Widdershoven has already introduced a new department at the design academy called Food Non Food, headed by Marije Vogelzang, which encourages students to engage with the food industry.
Widdershoven said that food and technology were "definitely" important new fields for designers to address, along with service design and interaction design.
Here's the transcript of the interview:
Marcus Fairs: You became creative director of Design Academy Eindhoven in March last year. Tell us about the changes have you made at the academy and what your vision is for creative education.
Thomas Widdershoven: Can we make the question a bit smaller and start by talking about the two exhibitions I've curated in the Van Abbemusem. They reveal a lot about my position.
Marcus Fairs: Okay, start by telling me about Self Unself, the exhibition you curated at the museum during Dutch Design Week last year. That explored the contrast between the way designers today work both on self-initiated projects - which could be accused of being selfish and even useless - and on functional projects with real-world applications.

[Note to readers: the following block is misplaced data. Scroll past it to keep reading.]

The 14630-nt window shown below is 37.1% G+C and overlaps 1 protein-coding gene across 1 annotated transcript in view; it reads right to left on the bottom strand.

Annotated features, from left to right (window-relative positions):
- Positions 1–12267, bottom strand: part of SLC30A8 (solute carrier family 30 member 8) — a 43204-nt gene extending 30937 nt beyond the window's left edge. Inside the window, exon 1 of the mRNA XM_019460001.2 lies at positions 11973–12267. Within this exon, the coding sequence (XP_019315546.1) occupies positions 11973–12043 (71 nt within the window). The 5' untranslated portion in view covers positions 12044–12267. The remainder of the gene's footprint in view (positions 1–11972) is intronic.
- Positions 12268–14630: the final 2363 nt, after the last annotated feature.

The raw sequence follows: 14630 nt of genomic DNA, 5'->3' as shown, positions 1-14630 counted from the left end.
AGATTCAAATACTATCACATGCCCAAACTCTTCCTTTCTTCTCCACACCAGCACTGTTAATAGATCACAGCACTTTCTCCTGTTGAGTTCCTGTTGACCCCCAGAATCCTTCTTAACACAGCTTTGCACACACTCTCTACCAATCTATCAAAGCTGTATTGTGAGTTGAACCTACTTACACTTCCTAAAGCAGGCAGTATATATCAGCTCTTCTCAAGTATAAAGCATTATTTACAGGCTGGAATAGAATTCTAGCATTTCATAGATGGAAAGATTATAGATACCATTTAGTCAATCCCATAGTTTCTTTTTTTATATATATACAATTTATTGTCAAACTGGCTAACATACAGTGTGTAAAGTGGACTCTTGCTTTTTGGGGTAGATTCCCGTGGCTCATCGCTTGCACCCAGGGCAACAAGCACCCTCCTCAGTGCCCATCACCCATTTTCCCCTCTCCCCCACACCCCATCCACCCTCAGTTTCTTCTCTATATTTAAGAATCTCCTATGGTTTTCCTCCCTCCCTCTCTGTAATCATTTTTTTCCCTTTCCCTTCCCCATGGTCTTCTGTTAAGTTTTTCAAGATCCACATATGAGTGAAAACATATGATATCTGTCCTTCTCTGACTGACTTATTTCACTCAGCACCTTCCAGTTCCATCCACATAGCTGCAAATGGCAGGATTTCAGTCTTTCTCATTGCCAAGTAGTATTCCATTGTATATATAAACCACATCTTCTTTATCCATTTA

Thomas Widdershoven: Basically I think that at the moment the idea that we are product designers, or that we create collectables in a sort of gallery or cultural field, is shrinking very fast. That whole market is shrinking very fast. So I see students much more focused on the world at large, not so much only on the cultural sector. And I see them addressing real-world issues. They really want to make a difference in the world.
But despite that we still educate students to be individuals that have a real impact on the process. So even if they don't make products, they will be acting in situations where the individual makes a difference. That is what our educational system focuses on. So we pick students with talent, with motivation, and with personality.